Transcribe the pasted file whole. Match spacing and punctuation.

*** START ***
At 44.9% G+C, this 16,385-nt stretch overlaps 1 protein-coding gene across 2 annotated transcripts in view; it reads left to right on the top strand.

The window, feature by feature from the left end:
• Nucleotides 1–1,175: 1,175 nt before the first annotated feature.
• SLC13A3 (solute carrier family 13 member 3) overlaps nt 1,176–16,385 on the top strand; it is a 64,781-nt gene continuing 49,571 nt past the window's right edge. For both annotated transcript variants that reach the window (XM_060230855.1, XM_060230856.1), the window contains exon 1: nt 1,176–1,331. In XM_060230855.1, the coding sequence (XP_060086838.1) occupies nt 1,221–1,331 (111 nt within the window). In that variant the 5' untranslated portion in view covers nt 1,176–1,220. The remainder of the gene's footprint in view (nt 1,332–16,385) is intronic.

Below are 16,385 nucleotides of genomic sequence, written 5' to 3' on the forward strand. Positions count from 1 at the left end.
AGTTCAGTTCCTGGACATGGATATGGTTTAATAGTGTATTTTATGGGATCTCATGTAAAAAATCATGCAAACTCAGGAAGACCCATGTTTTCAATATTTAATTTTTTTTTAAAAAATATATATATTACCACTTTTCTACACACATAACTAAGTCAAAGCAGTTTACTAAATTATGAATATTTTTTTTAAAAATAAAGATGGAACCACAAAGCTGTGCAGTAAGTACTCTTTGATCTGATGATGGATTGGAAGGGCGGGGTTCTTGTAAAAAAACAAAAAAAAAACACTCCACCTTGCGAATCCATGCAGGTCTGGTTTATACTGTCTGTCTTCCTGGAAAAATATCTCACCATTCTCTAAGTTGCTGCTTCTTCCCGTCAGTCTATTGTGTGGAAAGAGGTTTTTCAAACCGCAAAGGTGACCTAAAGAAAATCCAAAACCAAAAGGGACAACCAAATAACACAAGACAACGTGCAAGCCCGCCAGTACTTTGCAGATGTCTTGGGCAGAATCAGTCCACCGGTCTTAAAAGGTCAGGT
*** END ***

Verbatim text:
At 44.9% G+C, this 16,385-nt stretch overlaps 1 protein-coding gene across 2 annotated transcripts in view; it reads left to right on the top strand.

The window, feature by feature from the left end:
• Nucleotides 1–1,175: 1,175 nt before the first annotated feature.
• SLC13A3 (solute carrier family 13 member 3) overlaps nt 1,176–16,385 on the top strand; it is a 64,781-nt gene continuing 49,571 nt past the window's right edge. For both annotated transcript variants that reach the window (XM_060230855.1, XM_060230856.1), the window contains exon 1: nt 1,176–1,331. In XM_060230855.1, the coding sequence (XP_060086838.1) occupies nt 1,221–1,331 (111 nt within the window). In that variant the 5' untranslated portion in view covers nt 1,176–1,220. The remainder of the gene's footprint in view (nt 1,332–16,385) is intronic.

Below are 16,385 nucleotides of genomic sequence, written 5' to 3' on the forward strand. Positions count from 1 at the left end.
AGTTCAGTTCCTGGACATGGATATGGTTTAATAGTGTATTTTATGGGATCTCATGTAAAAAATCATGCAAACTCAGGAAGACCCATGTTTTCAATATTTAATTTTTTTTTAAAAAATATATATATTACCACTTTTCTACACACATAACTAAGTCAAAGCAGTTTACTAAATTATGAATATTTTTTTTAAAAATAAAGATGGAACCACAAAGCTGTGCAGTAAGTACTCTTTGATCTGATGATGGATTGGAAGGGCGGGGTTCTTGTAAAAAAACAAAAAAAAAACACTCCACCTTGCGAATCCATGCAGGTCTGGTTTATACTGTCTGTCTTCCTGGAAAAATATCTCACCATTCTCTAAGTTGCTGCTTCTTCCCGTCAGTCTATTGTGTGGAAAGAGGTTTTTCAAACCGCAAAGGTGACCTAAAGAAAATCCAAAACCAAAAGGGACAACCAAATAACACAAGACAACGTGCAAGCCCGCCAGTACTTTGCAGATGTCTTGGGCAGAATCAGTCCACCGGTCTTAAAAGGTCAGGT